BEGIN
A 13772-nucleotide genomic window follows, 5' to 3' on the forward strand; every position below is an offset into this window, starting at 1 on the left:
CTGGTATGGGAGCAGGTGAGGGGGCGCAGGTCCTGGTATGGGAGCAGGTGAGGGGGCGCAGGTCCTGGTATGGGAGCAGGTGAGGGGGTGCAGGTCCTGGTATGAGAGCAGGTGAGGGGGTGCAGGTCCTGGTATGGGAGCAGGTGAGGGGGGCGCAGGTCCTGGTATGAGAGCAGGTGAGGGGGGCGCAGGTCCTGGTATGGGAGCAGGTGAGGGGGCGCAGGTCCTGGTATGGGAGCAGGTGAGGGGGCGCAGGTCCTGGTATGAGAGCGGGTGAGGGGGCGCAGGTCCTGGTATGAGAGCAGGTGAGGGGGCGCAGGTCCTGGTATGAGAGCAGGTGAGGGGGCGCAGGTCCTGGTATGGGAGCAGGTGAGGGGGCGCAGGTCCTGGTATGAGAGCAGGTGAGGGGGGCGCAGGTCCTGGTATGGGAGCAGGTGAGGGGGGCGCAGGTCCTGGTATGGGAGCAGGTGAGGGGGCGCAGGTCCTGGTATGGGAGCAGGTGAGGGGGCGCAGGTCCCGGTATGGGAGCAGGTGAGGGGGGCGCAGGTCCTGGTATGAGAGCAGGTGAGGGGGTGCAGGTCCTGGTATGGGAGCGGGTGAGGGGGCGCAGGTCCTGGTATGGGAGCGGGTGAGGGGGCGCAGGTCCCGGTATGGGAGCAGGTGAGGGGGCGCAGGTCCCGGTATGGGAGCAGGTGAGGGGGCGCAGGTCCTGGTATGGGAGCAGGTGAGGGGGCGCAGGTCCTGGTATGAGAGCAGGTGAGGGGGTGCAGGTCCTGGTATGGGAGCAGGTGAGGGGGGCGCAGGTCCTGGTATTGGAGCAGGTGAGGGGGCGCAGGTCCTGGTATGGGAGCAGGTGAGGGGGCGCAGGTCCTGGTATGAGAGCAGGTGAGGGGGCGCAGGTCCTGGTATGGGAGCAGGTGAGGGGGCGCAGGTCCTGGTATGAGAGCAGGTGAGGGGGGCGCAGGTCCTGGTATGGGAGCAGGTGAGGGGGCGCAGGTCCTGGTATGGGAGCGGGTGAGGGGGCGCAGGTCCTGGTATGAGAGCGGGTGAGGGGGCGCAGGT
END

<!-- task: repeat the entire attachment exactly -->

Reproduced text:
A 13772-nucleotide genomic window follows, 5' to 3' on the forward strand; every position below is an offset into this window, starting at 1 on the left:
CTGGTATGGGAGCAGGTGAGGGGGCGCAGGTCCTGGTATGGGAGCAGGTGAGGGGGCGCAGGTCCTGGTATGGGAGCAGGTGAGGGGGTGCAGGTCCTGGTATGAGAGCAGGTGAGGGGGTGCAGGTCCTGGTATGGGAGCAGGTGAGGGGGGCGCAGGTCCTGGTATGAGAGCAGGTGAGGGGGGCGCAGGTCCTGGTATGGGAGCAGGTGAGGGGGCGCAGGTCCTGGTATGGGAGCAGGTGAGGGGGCGCAGGTCCTGGTATGAGAGCGGGTGAGGGGGCGCAGGTCCTGGTATGAGAGCAGGTGAGGGGGCGCAGGTCCTGGTATGAGAGCAGGTGAGGGGGCGCAGGTCCTGGTATGGGAGCAGGTGAGGGGGCGCAGGTCCTGGTATGAGAGCAGGTGAGGGGGGCGCAGGTCCTGGTATGGGAGCAGGTGAGGGGGGCGCAGGTCCTGGTATGGGAGCAGGTGAGGGGGCGCAGGTCCTGGTATGGGAGCAGGTGAGGGGGCGCAGGTCCCGGTATGGGAGCAGGTGAGGGGGGCGCAGGTCCTGGTATGAGAGCAGGTGAGGGGGTGCAGGTCCTGGTATGGGAGCGGGTGAGGGGGCGCAGGTCCTGGTATGGGAGCGGGTGAGGGGGCGCAGGTCCCGGTATGGGAGCAGGTGAGGGGGCGCAGGTCCCGGTATGGGAGCAGGTGAGGGGGCGCAGGTCCTGGTATGGGAGCAGGTGAGGGGGCGCAGGTCCTGGTATGAGAGCAGGTGAGGGGGTGCAGGTCCTGGTATGGGAGCAGGTGAGGGGGGCGCAGGTCCTGGTATTGGAGCAGGTGAGGGGGCGCAGGTCCTGGTATGGGAGCAGGTGAGGGGGCGCAGGTCCTGGTATGAGAGCAGGTGAGGGGGCGCAGGTCCTGGTATGGGAGCAGGTGAGGGGGCGCAGGTCCTGGTATGAGAGCAGGTGAGGGGGGCGCAGGTCCTGGTATGGGAGCAGGTGAGGGGGCGCAGGTCCTGGTATGGGAGCGGGTGAGGGGGCGCAGGTCCTGGTATGAGAGCGGGTGAGGGGGCGCAGGT